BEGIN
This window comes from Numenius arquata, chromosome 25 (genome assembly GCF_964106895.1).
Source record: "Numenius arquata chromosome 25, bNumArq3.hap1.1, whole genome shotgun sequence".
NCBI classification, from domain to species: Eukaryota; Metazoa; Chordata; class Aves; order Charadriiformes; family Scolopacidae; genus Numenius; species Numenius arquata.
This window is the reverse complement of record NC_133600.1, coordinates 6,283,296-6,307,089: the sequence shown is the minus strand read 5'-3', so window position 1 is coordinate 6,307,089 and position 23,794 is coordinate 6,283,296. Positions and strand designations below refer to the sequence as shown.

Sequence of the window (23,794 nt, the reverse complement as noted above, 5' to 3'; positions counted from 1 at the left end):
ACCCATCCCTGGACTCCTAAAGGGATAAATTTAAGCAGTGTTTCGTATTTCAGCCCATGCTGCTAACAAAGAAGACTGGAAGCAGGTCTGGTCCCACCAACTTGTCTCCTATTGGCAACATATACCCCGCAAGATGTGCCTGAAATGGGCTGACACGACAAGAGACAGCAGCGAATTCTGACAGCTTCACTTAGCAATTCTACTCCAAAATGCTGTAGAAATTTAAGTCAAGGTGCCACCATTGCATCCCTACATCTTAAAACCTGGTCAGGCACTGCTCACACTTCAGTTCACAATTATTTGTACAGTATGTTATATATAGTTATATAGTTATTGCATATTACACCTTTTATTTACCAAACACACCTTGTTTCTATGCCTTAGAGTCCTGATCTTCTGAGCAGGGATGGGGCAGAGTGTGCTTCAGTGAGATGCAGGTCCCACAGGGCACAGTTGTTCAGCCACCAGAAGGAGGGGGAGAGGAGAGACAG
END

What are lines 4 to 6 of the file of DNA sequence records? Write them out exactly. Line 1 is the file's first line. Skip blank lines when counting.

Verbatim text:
This window is the reverse complement of record NC_133600.1, coordinates 6,283,296-6,307,089: the sequence shown is the minus strand read 5'-3', so window position 1 is coordinate 6,307,089 and position 23,794 is coordinate 6,283,296. Positions and strand designations below refer to the sequence as shown.

Sequence of the window (23,794 nt, the reverse complement as noted above, 5' to 3'; positions counted from 1 at the left end):
ACCCATCCCTGGACTCCTAAAGGGATAAATTTAAGCAGTGTTTCGTATTTCAGCCCATGCTGCTAACAAAGAAGACTGGAAGCAGGTCTGGTCCCACCAACTTGTCTCCTATTGGCAACATATACCCCGCAAGATGTGCCTGAAATGGGCTGACACGACAAGAGACAGCAGCGAATTCTGACAGCTTCACTTAGCAATTCTACTCCAAAATGCTGTAGAAATTTAAGTCAAGGTGCCACCATTGCATCCCTACATCTTAAAACCTGGTCAGGCACTGCTCACACTTCAGTTCACAATTATTTGTACAGTATGTTATATATAGTTATATAGTTATTGCATATTACACCTTTTATTTACCAAACACACCTTGTTTCTATGCCTTAGAGTCCTGATCTTCTGAGCAGGGATGGGGCAGAGTGTGCTTCAGTGAGATGCAGGTCCCACAGGGCACAGTTGTTCAGCCACCAGAAGGAGGGGGAGAGGAGAGACAG